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A Microsoft Corp.-led program to develop a heads-up display and night vision for ground forces is “alive and well,” despite its slow progress, Army Secretary Christine Wormuth said Tuesday.
The Army announced in October a delay in fielding the Integrated Visual Augmentation System (IVAS) to allow more time to prepare for the intense combat testing needed for full-rate production. The test, previously scheduled for last September, is now tentatively scheduled for May.
IVAS —a customized version of Microsoft’s HoloLens goggles—would enable commanders to project information onto a visor in front of a soldier’s face, and would include other features such as night vision.
“Microsoft has worked extremely well and very closely with us,” Wormuth said at an event hosted by the Center for a New American Security. “The challenge we are facing right now is a bit in the visualization of the headset and kind of the resolution quality of the imaging,” Wormuth said offering the latest public assessment of the program.
The new multifunction goggle system for the Army shows promise, but the potential $22 billion program over 10 years that includes hardware, spares, and logistics support, isn’t yet ready for combat deployment, the Pentagon’s test office said.
Even with progress since the contract was awarded in 2018, the system “has not yet demonstrated the capability to serve as a fighting goggle,” the Pentagon’s director of operational testing said in a non-public assessment sent to the Army for review and obtained by Bloomberg News.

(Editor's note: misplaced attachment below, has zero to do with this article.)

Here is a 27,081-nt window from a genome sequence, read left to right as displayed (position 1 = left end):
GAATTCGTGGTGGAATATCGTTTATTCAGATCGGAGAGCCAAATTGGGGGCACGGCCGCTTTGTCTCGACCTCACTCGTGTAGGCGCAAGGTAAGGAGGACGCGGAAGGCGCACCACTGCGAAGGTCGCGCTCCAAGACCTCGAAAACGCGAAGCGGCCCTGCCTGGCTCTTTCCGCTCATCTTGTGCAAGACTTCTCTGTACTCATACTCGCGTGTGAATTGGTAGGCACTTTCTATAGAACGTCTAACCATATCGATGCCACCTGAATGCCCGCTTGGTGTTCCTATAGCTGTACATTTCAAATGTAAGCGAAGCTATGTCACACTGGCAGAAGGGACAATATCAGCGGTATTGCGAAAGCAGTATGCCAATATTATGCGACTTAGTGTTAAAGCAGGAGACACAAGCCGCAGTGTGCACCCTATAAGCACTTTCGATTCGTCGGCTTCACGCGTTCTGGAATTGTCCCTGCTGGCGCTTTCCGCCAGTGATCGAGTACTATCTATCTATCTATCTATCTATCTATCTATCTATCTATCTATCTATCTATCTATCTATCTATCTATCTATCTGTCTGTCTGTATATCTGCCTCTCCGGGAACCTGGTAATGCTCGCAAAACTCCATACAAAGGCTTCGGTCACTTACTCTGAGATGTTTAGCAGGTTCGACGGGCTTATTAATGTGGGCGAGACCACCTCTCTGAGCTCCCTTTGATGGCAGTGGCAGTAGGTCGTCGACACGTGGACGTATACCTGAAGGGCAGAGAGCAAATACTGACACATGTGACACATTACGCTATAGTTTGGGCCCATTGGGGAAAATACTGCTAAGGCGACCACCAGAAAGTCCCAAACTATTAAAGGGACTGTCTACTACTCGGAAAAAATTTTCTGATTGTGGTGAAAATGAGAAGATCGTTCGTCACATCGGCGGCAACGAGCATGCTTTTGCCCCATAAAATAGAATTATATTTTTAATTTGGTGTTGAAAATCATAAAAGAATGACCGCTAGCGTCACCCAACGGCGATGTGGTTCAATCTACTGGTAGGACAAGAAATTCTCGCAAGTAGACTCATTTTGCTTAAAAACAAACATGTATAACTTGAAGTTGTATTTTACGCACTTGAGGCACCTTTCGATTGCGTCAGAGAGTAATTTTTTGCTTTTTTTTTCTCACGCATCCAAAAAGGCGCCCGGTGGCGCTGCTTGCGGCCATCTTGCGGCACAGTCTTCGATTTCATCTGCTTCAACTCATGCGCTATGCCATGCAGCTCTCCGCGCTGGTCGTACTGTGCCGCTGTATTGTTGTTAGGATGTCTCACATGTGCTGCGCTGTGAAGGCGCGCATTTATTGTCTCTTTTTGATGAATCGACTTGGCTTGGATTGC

“Our close collaboration with the Army has enabled us to quickly build and iterate on IVAS to develop a transformational platform that will deliver enhanced soldier safety and effectiveness,” David Marra, Microsoft’s program director, said in a statement. “We continue to test and refine IVAS through soldier engagements, ensuring this state-of-the-art mixed-reality platform is effective, reliable, and exceeds the Army’s objectives.”
The Army in March 2021 placed an order of $373 million for an initial 5,000 goggles, with the potential to buy as many as 121,500 goggles over 10 years. Only $40 million has been paid to date, said Army spokeswoman Courtney Bacon.
The Army isn’t yet accepting delivery of the first 5,000 systems and final payment for them is on hold “until the system passes validation and verification events,” she said. The remaining $333 million will be disbursed once the government completes acceptance of the systems, which is expected by Sept. 30, she added.